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Wat Chet Yot

Posted on: 26th February 2016

Named after its seven spires, Wat Chet Yot temple was built in 1453 by king Tilokarat. It is said that monks were sent to Burma by king Tilokarat to study the design and architecture of Mahabodhi temple in Burma which in turn is inspired by Mahabodhi temple of Bodh Gaya in India. Hence, Indian architecture influences are evident in Wat Chet Yot’s makeup.

Jinakālamālī chronicle says that in 1455 a ‘Bodhi’ tree was planted on the spot by king Tilokarat on the occasion of completion of 2000 years of Buddhism. World’s 8th Buddhist council was also being held at the same place and at the same time; hence this occasion also marked the renewal of Tripitaka- which consists of three main Buddhist scriptures. Thailand Cars Rentals offer reasonably priced car hire at Chiang Mai Airport with several inclusions. Hence, hire a car at your arrival and travel extensively through Chiang Mai to know more about the city life, attractions, food streets and every other nook and corner by yourself.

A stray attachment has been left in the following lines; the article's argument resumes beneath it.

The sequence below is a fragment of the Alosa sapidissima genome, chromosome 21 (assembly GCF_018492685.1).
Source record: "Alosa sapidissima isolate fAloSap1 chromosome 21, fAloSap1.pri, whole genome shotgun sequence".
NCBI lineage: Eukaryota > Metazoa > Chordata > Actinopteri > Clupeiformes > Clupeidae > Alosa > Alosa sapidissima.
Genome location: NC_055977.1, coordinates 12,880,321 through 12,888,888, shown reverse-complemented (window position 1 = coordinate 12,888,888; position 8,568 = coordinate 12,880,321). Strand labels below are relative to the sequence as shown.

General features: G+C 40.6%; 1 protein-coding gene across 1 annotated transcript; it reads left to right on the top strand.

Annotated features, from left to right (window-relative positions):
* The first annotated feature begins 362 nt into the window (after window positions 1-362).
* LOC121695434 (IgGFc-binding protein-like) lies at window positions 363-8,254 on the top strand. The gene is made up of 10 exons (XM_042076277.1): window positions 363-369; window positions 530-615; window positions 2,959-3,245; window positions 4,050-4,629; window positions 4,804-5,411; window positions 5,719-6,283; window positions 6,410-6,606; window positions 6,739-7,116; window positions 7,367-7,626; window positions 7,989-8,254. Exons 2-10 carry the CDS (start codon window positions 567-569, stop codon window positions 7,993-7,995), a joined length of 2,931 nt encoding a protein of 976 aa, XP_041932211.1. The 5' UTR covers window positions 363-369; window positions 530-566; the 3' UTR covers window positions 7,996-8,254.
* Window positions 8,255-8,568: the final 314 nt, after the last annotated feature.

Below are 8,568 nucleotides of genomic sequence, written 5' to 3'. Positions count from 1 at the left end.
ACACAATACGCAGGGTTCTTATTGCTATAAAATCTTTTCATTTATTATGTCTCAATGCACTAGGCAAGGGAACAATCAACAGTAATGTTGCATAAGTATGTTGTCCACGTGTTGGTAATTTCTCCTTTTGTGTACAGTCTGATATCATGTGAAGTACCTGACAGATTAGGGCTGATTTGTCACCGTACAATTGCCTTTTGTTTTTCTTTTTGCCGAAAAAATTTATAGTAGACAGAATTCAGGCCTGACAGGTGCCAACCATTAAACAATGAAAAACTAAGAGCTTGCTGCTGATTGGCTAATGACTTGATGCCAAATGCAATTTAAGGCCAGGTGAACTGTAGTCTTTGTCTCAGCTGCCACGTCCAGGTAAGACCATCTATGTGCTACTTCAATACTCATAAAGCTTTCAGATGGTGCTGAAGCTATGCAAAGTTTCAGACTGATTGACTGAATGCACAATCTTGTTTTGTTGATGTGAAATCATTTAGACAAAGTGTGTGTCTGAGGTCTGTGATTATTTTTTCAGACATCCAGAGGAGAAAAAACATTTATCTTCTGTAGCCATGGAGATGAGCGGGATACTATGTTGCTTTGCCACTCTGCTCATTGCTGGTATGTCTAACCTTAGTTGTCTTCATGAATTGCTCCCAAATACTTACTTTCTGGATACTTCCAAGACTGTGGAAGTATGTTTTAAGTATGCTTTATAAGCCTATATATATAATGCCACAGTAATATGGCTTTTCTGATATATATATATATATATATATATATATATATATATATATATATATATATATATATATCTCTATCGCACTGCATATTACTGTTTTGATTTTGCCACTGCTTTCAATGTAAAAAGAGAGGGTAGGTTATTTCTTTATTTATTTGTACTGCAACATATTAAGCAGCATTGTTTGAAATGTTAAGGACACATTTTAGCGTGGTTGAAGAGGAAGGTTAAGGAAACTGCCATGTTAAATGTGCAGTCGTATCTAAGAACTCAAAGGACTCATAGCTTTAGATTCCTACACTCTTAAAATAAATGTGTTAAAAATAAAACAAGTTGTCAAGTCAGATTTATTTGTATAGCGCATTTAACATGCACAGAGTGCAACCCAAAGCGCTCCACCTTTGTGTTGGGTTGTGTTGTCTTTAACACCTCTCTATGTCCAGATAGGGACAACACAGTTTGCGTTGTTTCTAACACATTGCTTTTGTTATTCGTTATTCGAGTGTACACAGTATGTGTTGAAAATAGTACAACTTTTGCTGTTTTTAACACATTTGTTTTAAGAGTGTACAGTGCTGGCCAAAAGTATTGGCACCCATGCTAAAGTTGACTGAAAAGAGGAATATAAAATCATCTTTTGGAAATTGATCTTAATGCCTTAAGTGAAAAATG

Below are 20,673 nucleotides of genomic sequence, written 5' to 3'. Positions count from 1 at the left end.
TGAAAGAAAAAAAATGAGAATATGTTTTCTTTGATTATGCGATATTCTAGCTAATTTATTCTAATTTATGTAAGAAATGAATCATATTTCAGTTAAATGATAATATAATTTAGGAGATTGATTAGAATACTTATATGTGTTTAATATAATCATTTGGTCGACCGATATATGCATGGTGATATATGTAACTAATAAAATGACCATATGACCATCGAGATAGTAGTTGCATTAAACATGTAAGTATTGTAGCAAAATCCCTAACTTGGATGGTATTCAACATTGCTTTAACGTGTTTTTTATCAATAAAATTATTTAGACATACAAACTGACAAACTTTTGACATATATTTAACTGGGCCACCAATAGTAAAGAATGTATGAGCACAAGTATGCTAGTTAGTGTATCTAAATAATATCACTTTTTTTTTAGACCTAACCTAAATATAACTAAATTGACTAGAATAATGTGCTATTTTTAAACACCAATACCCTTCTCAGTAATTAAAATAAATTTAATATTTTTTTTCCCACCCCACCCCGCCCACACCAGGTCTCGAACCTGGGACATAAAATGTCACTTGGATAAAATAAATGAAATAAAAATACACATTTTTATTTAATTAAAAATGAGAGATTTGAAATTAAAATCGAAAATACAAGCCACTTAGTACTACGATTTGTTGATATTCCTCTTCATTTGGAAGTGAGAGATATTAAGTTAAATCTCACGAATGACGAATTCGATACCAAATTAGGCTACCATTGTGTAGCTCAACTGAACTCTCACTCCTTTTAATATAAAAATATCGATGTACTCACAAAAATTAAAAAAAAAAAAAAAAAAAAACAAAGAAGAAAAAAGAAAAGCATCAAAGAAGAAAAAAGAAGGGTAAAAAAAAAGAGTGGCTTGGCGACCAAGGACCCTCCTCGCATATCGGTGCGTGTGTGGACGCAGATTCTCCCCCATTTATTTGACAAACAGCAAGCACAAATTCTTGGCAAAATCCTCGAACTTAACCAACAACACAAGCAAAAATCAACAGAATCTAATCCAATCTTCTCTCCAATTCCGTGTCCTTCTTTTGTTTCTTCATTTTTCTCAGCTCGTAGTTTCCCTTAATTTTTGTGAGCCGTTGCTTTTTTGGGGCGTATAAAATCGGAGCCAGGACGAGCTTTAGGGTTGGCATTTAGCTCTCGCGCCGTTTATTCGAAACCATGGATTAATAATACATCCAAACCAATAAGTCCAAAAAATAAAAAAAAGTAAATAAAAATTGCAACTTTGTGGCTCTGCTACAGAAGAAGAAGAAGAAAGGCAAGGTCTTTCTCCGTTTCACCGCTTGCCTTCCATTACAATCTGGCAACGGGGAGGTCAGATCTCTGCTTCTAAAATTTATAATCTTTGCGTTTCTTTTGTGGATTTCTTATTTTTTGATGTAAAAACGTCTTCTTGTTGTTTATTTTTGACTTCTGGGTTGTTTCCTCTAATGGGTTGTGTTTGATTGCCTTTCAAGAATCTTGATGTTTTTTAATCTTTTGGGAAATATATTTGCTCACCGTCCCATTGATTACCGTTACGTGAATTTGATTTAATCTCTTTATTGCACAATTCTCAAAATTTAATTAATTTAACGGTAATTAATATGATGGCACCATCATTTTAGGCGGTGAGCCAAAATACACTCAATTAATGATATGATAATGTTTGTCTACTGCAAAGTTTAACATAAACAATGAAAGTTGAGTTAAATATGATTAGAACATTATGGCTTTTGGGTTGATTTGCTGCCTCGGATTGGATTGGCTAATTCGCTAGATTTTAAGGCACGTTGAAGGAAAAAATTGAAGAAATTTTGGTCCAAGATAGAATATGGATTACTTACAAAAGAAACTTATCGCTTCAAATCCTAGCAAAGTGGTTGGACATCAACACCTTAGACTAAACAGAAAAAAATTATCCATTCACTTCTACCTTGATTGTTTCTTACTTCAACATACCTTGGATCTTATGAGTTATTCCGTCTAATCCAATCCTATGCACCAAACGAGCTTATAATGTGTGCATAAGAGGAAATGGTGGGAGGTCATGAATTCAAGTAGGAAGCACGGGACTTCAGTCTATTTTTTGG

seven-spired-temple

Wat Chet Yot’s Structure

Its structure is known for its rectangular base, i.e. rectangular shaped windowless building crowned by seven spires. Adjacent to the rectangular base is a square base which has a pyramid shaped spire surrounded by four similar but smaller pyramid shaped spires. The interior of the structure consists of a barrel vaulted corridor at whose end stands a Buddha statue. It is said that there used to be a Bodhi tree that grew at the roof, but was removed in 1910 so as to prevent the structure’s collapse.

One should take a note that access to roof part of the structure is only allowed to men; therefore women should not ascend the stairs that start at the foot of the statue. Another interesting feature of the building is that its external façade holds about seventy weathered reliefs whose faces are said to be modeled after king Tilokarat’s family members and relatives.

Interesting fact

Temple’s grounds contain Chedis out of which the biggest one contains the ashes of king Tilokarat.

Opening Time: 6am – 6pm

Admission: Free

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